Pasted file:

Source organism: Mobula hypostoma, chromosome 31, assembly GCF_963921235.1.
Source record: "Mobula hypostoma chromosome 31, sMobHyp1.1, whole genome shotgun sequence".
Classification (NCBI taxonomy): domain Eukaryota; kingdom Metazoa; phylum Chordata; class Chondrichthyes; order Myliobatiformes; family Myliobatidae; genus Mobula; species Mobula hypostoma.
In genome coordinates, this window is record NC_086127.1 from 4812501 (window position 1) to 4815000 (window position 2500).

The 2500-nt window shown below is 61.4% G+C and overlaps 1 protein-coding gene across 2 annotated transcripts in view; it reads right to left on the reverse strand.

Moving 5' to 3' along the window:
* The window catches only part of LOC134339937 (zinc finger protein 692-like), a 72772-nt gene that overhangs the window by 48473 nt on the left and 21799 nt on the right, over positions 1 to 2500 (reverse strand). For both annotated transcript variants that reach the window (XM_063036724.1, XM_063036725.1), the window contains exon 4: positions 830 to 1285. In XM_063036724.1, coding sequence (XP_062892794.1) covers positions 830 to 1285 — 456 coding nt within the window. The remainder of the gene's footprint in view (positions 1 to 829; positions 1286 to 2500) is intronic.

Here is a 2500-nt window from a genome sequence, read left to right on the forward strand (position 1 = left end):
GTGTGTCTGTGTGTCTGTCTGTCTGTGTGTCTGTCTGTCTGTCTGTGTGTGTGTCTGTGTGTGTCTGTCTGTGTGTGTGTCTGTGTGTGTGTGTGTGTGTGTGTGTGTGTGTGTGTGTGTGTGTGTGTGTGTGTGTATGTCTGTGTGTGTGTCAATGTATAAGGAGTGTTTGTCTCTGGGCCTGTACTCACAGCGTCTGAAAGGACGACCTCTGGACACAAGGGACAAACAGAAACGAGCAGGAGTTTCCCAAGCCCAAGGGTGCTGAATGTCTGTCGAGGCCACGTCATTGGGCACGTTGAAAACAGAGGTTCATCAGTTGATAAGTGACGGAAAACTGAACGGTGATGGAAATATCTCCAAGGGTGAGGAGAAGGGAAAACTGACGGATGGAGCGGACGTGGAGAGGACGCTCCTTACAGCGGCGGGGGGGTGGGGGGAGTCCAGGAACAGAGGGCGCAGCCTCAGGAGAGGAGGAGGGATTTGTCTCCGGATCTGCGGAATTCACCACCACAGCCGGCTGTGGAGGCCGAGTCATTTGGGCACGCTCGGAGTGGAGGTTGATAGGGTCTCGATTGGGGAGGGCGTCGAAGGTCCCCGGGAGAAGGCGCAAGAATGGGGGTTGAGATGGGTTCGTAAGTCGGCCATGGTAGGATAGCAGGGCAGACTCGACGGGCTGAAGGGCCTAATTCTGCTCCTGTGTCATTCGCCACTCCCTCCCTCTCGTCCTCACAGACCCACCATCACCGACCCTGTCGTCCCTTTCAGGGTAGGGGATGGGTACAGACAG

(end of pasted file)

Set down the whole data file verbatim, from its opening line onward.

Source organism: Mobula hypostoma, chromosome 31, assembly GCF_963921235.1.
Source record: "Mobula hypostoma chromosome 31, sMobHyp1.1, whole genome shotgun sequence".
Classification (NCBI taxonomy): domain Eukaryota; kingdom Metazoa; phylum Chordata; class Chondrichthyes; order Myliobatiformes; family Myliobatidae; genus Mobula; species Mobula hypostoma.
In genome coordinates, this window is record NC_086127.1 from 4812501 (window position 1) to 4815000 (window position 2500).

The 2500-nt window shown below is 61.4% G+C and overlaps 1 protein-coding gene across 2 annotated transcripts in view; it reads right to left on the reverse strand.

Moving 5' to 3' along the window:
* The window catches only part of LOC134339937 (zinc finger protein 692-like), a 72772-nt gene that overhangs the window by 48473 nt on the left and 21799 nt on the right, over positions 1 to 2500 (reverse strand). For both annotated transcript variants that reach the window (XM_063036724.1, XM_063036725.1), the window contains exon 4: positions 830 to 1285. In XM_063036724.1, coding sequence (XP_062892794.1) covers positions 830 to 1285 — 456 coding nt within the window. The remainder of the gene's footprint in view (positions 1 to 829; positions 1286 to 2500) is intronic.

Here is a 2500-nt window from a genome sequence, read left to right on the forward strand (position 1 = left end):
GTGTGTCTGTGTGTCTGTCTGTCTGTGTGTCTGTCTGTCTGTCTGTGTGTGTGTCTGTGTGTGTCTGTCTGTGTGTGTGTCTGTGTGTGTGTGTGTGTGTGTGTGTGTGTGTGTGTGTGTGTGTGTGTGTGTGTGTATGTCTGTGTGTGTGTCAATGTATAAGGAGTGTTTGTCTCTGGGCCTGTACTCACAGCGTCTGAAAGGACGACCTCTGGACACAAGGGACAAACAGAAACGAGCAGGAGTTTCCCAAGCCCAAGGGTGCTGAATGTCTGTCGAGGCCACGTCATTGGGCACGTTGAAAACAGAGGTTCATCAGTTGATAAGTGACGGAAAACTGAACGGTGATGGAAATATCTCCAAGGGTGAGGAGAAGGGAAAACTGACGGATGGAGCGGACGTGGAGAGGACGCTCCTTACAGCGGCGGGGGGGTGGGGGGAGTCCAGGAACAGAGGGCGCAGCCTCAGGAGAGGAGGAGGGATTTGTCTCCGGATCTGCGGAATTCACCACCACAGCCGGCTGTGGAGGCCGAGTCATTTGGGCACGCTCGGAGTGGAGGTTGATAGGGTCTCGATTGGGGAGGGCGTCGAAGGTCCCCGGGAGAAGGCGCAAGAATGGGGGTTGAGATGGGTTCGTAAGTCGGCCATGGTAGGATAGCAGGGCAGACTCGACGGGCTGAAGGGCCTAATTCTGCTCCTGTGTCATTCGCCACTCCCTCCCTCTCGTCCTCACAGACCCACCATCACCGACCCTGTCGTCCCTTTCAGGGTAGGGGATGGGTACAGACAG